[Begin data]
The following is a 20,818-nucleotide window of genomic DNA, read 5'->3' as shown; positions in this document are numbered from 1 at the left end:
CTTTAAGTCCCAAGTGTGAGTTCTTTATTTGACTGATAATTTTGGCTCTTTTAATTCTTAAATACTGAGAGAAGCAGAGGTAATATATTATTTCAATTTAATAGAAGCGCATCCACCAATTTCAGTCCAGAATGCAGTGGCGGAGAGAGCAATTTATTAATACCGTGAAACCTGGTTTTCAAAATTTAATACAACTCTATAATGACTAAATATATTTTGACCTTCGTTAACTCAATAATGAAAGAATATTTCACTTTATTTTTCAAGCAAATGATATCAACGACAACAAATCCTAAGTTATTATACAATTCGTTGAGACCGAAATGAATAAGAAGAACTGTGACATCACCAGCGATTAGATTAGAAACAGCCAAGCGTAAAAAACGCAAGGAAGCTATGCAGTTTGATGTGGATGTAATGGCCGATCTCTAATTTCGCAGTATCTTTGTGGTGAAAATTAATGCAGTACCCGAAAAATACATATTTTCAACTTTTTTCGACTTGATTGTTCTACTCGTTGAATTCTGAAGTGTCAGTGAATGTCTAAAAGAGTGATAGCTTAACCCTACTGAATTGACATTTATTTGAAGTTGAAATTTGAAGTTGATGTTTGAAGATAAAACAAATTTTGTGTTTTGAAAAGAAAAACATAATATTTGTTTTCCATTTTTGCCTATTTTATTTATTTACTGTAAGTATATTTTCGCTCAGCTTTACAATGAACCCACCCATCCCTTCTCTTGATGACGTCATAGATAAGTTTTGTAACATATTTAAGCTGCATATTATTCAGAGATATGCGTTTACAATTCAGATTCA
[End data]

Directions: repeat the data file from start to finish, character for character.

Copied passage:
The following is a 20,818-nucleotide window of genomic DNA, read 5'->3' as shown; positions in this document are numbered from 1 at the left end:
CTTTAAGTCCCAAGTGTGAGTTCTTTATTTGACTGATAATTTTGGCTCTTTTAATTCTTAAATACTGAGAGAAGCAGAGGTAATATATTATTTCAATTTAATAGAAGCGCATCCACCAATTTCAGTCCAGAATGCAGTGGCGGAGAGAGCAATTTATTAATACCGTGAAACCTGGTTTTCAAAATTTAATACAACTCTATAATGACTAAATATATTTTGACCTTCGTTAACTCAATAATGAAAGAATATTTCACTTTATTTTTCAAGCAAATGATATCAACGACAACAAATCCTAAGTTATTATACAATTCGTTGAGACCGAAATGAATAAGAAGAACTGTGACATCACCAGCGATTAGATTAGAAACAGCCAAGCGTAAAAAACGCAAGGAAGCTATGCAGTTTGATGTGGATGTAATGGCCGATCTCTAATTTCGCAGTATCTTTGTGGTGAAAATTAATGCAGTACCCGAAAAATACATATTTTCAACTTTTTTCGACTTGATTGTTCTACTCGTTGAATTCTGAAGTGTCAGTGAATGTCTAAAAGAGTGATAGCTTAACCCTACTGAATTGACATTTATTTGAAGTTGAAATTTGAAGTTGATGTTTGAAGATAAAACAAATTTTGTGTTTTGAAAAGAAAAACATAATATTTGTTTTCCATTTTTGCCTATTTTATTTATTTACTGTAAGTATATTTTCGCTCAGCTTTACAATGAACCCACCCATCCCTTCTCTTGATGACGTCATAGATAAGTTTTGTAACATATTTAAGCTGCATATTATTCAGAGATATGCGTTTACAATTCAGATTCA